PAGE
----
CBS Early Show's New Strategy

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From left: Donna Svennevik / ABC-Getty Images; Andrew Marks / Corbis (Rose); Dimitrios Kambouris / Getty Images (King); Peter Kramer / NBC

For three frustrating DECADES, CBS has been the biggest loser in the morning. Now, rather than trying to beat Today and Good Morning America at their own game, the network wants to change the rules.

In a bid to move upscale, CBS came extremely close to signing Joe Scarborough and Mika Brzezinski, the hosts of MSNBC’s political chatfest Morning Joe—so close that they were promised complete creative control and the deal was set to be announced. But as the duo was having second thoughts about the switch, NBC chief executive Steve Burke killed the idea, saying he wouldn’t let them abandon one of his favorite shows.

Last week, CBS’s Early Show unveiled Plan B, tapping veteran PBS talker Charlie Rose and Oprah pal Gayle King, an unorthodox pairing that could produce a more cerebral program—or simply a snoozefest. It’s a gamble that the rival shows privately denigrate, given their ratings success with a formula heavy on crime and celebrities. But even some of their own stars are uneasy wading into that swamp.

At GMA, there is no longer talk of a newsier, politics-laden program led by George Stephanopoulos, the onetime Clinton White House aide brought in last year from the wonky world of Sunday-morning television. Instead, a new producer has pushed the ABC show firmly down the tabloid path, to the point where co-host Robin Roberts has argued they have gone too far.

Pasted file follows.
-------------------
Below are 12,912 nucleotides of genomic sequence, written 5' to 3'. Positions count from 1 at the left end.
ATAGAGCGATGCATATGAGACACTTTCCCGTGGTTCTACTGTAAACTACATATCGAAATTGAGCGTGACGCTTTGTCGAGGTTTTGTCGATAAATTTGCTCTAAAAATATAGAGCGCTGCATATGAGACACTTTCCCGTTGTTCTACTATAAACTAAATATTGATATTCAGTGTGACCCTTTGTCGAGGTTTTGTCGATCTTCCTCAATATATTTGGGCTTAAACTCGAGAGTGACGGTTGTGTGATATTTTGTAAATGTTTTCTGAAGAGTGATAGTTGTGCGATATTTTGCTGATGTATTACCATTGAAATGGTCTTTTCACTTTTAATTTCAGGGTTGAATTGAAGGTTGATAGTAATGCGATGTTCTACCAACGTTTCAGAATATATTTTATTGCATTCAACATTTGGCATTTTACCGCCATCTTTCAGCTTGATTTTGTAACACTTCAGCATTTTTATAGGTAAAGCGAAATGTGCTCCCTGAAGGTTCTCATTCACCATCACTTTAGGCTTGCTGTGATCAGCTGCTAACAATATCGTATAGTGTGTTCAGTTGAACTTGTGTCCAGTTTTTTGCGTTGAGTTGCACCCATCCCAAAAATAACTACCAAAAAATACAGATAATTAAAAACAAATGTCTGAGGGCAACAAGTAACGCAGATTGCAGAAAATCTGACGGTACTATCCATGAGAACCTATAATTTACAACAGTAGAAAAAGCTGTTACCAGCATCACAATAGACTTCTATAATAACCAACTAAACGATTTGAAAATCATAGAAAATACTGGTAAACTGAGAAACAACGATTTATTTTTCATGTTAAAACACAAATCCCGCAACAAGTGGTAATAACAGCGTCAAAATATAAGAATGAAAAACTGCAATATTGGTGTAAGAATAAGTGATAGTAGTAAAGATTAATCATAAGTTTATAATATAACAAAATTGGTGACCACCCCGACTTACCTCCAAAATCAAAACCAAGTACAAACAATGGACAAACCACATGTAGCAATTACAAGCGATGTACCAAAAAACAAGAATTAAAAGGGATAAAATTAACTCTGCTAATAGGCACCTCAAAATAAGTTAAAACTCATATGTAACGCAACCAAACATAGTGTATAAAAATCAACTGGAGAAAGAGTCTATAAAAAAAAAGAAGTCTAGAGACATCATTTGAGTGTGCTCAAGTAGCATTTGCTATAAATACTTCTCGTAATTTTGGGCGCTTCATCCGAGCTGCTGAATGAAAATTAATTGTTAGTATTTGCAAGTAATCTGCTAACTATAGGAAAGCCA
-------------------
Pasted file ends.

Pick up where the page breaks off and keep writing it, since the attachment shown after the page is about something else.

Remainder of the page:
“I’ll be honest, it’s been an adjustment for me, the lighter fare,” she tells Newsweek. “I want to be No. 1. I don’t want to sell my soul to the devil to be No. 1.” The former ESPN anchor admits that she was seen as being “too light” when she became a co-host in 2005, but “here I am the one saying, ‘We need to be harder ... Can we give them some medicine? We give them a lot of candy now.’”

Today co-host Ann Curry, who specializes in humanitarian disasters, voices a similar lament: “I’m at my core a hard-news reporter. I want more spinach and less sugar in this big meal we give viewers. Sometimes I feel personally our balance isn’t quite right. I fight for stories that matter.”

On a recent morning at ABC’s Times Square studio, after a segment on presidential candidate Herman Cain battling sexual-harassment allegations, Stephanopoulos found himself tossing to tawdry tales: “Now the latest on the search for Baby Lisa Irwin ... Kim Kardashian speaking out: why did she call it quits [on her marriage] so soon?”

Stephanopoulos, who notes he still gets to do plenty of politics, says he tries to bring his curiosity to every subject, but “you don’t pretend Kim Kardashian is as important as a story about the European debt crisis.”

British producer James Goldston took over GMA this year after steering Nightline past Jay Leno and David Letterman by adding more low-rent stories. He calls Stephanopoulos “the most formidable political journalist of his generation,” but one who understands “you have to be very quick on your feet and able to show a lighter side.”